Green roofs have the potential to address several of the environmental problems associated with urbanisation, and can be used as mitigation for habitats lost at ground level. Brown roofs (a type of green roof) can be used to mitigate for the loss of brownfield habitat, but the best way of designing these habitats remains unclear. This paper reports an experiment to test the effects of different types of recycled aggregate on the development of vegetation assemblages on brown roof mesocosms. Five recycled aggregates were tested: (1) crushed brick, (2) crushed demolition aggregate, (3) solid municipal waste incinerator bottom ash aggregate, (4) a 1:1 mix of 1 and 2, and (5) a 1:1 mix of 3 and 2. Each was seeded with a wildflower mix that also included some Sedum acre and vegetation development was studied over a six-year period. Species richness, assemblage character, number of plants able to seed, and plant biomass were measured. Drought disturbance was the key factor controlling changes in plant assemblage, but effects varied with substrate treatment. All treatments supported a similar plant biomass, but treatments with a high proportion of crushed brick in the growth substrate supported richer assemblages, with more species able to seed, and a smaller amount of Sedum acre. Crushed brick, or recycled aggregates with a high proportion of crushed brick, are recommended as good growth substrate materials for encouraging brown roof plant diversity. This investigation demonstrates the importance of multi-year studies of green roof development for the generation of robust findings.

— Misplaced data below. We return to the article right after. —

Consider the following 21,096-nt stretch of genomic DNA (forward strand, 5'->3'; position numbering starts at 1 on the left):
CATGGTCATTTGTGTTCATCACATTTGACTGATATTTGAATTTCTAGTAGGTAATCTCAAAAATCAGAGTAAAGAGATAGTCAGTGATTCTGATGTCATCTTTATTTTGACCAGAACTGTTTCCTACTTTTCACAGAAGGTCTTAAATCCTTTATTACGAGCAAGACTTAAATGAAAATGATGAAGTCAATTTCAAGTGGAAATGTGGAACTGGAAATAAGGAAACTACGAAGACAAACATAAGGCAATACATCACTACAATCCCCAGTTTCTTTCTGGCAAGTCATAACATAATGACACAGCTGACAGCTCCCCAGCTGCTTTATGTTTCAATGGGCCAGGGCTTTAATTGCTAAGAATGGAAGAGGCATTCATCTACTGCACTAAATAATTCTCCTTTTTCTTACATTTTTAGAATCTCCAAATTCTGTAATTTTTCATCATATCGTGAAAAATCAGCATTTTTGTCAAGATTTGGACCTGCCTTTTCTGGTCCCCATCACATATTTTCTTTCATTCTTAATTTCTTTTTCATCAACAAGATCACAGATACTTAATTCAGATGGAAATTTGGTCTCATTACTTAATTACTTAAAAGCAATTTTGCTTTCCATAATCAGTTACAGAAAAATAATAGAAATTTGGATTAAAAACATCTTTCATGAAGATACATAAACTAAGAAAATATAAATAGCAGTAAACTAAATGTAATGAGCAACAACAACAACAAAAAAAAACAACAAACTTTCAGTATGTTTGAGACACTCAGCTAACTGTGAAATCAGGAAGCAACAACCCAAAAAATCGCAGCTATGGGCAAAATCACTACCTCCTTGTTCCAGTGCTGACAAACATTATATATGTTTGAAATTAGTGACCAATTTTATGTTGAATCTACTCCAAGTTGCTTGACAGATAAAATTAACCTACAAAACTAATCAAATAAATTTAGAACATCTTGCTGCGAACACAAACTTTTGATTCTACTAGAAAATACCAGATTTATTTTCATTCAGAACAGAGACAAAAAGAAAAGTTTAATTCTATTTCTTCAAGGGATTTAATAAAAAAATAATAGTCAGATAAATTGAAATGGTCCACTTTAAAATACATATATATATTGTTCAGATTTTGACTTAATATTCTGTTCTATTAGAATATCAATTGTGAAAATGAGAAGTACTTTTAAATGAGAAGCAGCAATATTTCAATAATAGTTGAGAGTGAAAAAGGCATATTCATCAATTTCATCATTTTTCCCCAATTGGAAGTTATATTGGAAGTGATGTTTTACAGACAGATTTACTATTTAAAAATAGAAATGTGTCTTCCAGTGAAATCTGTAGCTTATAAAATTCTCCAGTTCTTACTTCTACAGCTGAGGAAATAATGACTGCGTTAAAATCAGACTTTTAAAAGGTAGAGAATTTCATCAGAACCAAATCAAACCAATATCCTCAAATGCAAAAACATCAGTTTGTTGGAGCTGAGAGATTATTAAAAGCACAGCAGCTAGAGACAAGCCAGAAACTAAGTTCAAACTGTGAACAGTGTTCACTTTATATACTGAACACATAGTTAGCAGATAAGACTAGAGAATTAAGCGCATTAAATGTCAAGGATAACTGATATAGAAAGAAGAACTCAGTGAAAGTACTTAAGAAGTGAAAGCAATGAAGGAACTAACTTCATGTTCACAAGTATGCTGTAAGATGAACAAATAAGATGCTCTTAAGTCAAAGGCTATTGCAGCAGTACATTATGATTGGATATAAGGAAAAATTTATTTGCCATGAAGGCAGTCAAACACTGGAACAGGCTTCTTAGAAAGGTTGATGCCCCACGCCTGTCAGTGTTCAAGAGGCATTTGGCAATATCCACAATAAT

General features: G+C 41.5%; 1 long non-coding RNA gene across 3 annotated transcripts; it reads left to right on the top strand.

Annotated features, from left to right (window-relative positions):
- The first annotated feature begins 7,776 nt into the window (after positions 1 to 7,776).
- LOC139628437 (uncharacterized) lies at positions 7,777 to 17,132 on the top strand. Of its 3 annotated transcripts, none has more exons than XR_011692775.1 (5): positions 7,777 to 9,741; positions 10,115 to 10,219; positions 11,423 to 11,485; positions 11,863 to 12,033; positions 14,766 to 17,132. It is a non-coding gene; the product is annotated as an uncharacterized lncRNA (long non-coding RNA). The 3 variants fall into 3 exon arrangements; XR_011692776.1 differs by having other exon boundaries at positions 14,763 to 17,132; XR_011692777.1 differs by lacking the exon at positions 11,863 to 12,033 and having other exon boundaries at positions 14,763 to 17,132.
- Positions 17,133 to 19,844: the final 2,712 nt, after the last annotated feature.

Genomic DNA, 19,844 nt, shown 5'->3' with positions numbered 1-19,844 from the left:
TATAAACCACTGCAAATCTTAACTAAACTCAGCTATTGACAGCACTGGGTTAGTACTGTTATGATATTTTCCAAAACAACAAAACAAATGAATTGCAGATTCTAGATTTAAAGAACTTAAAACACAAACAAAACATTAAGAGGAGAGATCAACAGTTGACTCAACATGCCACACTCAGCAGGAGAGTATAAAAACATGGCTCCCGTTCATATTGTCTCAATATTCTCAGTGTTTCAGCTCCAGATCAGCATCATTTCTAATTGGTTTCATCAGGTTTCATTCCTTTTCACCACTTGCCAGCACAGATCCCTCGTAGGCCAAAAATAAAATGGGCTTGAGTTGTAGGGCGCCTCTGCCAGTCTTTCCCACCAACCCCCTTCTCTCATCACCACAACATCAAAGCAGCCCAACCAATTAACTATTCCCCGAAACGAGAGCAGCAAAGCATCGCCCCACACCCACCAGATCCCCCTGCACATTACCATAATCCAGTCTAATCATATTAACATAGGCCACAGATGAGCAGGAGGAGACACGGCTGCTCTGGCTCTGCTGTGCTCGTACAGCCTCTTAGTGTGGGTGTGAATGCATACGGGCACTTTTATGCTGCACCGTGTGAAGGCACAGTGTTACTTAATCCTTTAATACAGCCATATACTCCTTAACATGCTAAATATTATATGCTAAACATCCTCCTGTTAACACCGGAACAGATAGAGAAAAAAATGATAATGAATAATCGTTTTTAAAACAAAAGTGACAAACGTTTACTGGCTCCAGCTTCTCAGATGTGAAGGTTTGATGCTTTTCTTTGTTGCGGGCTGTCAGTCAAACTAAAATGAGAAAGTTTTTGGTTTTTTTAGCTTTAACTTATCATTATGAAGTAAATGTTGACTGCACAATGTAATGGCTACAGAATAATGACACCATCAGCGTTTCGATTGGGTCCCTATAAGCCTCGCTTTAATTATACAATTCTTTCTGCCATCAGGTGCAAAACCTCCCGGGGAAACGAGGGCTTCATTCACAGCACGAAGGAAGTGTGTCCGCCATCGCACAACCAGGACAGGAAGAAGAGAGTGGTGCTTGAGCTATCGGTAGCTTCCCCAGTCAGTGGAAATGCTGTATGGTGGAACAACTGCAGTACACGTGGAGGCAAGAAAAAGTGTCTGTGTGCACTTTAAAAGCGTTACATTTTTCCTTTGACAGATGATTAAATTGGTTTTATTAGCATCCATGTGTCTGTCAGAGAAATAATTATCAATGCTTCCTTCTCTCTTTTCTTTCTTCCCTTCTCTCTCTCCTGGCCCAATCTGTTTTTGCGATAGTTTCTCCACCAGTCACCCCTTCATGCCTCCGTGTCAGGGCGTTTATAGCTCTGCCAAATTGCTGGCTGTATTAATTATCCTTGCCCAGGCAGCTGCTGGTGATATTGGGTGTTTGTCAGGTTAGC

The indigenous Lachnagrostis filiformis colonized extensive areas of dry lake beds in Victoria, Australia, during the drought from 1997 to 2009. Large numbers of the plants' detached seed heads disperse in the wind, lodging against nearby housing, fences and other obstacles. This accumulation of material creates a fire hazard, degrades townships' aesthetics and presents a nuisance to the communities of lake-side towns. This study aimed to examine the effects of various control methods on L.?filiformis in the short and long term. Although herbicide applications, slashing, grazing and burning were found to be effective in controlling the blown L.?filiformis seed heads in the short term, they failed to prevent subsequent reinvasion and can increase its abundance in the long term. The late application of herbicide resulted in an increase in the foliage cover and seed-head biomass of L.?filiformis by up to 37% and 150%, respectively, in the year following the treatment application. The results from this study highlight how management focused on achieving short-term goals, without consideration of the successional trajectory after implementation, can not only fail but be counter-productive in the long term. In order to achieve sustainable management, the fundamental ecological processes that promote the establishment and persistence of the weed need to be addressed.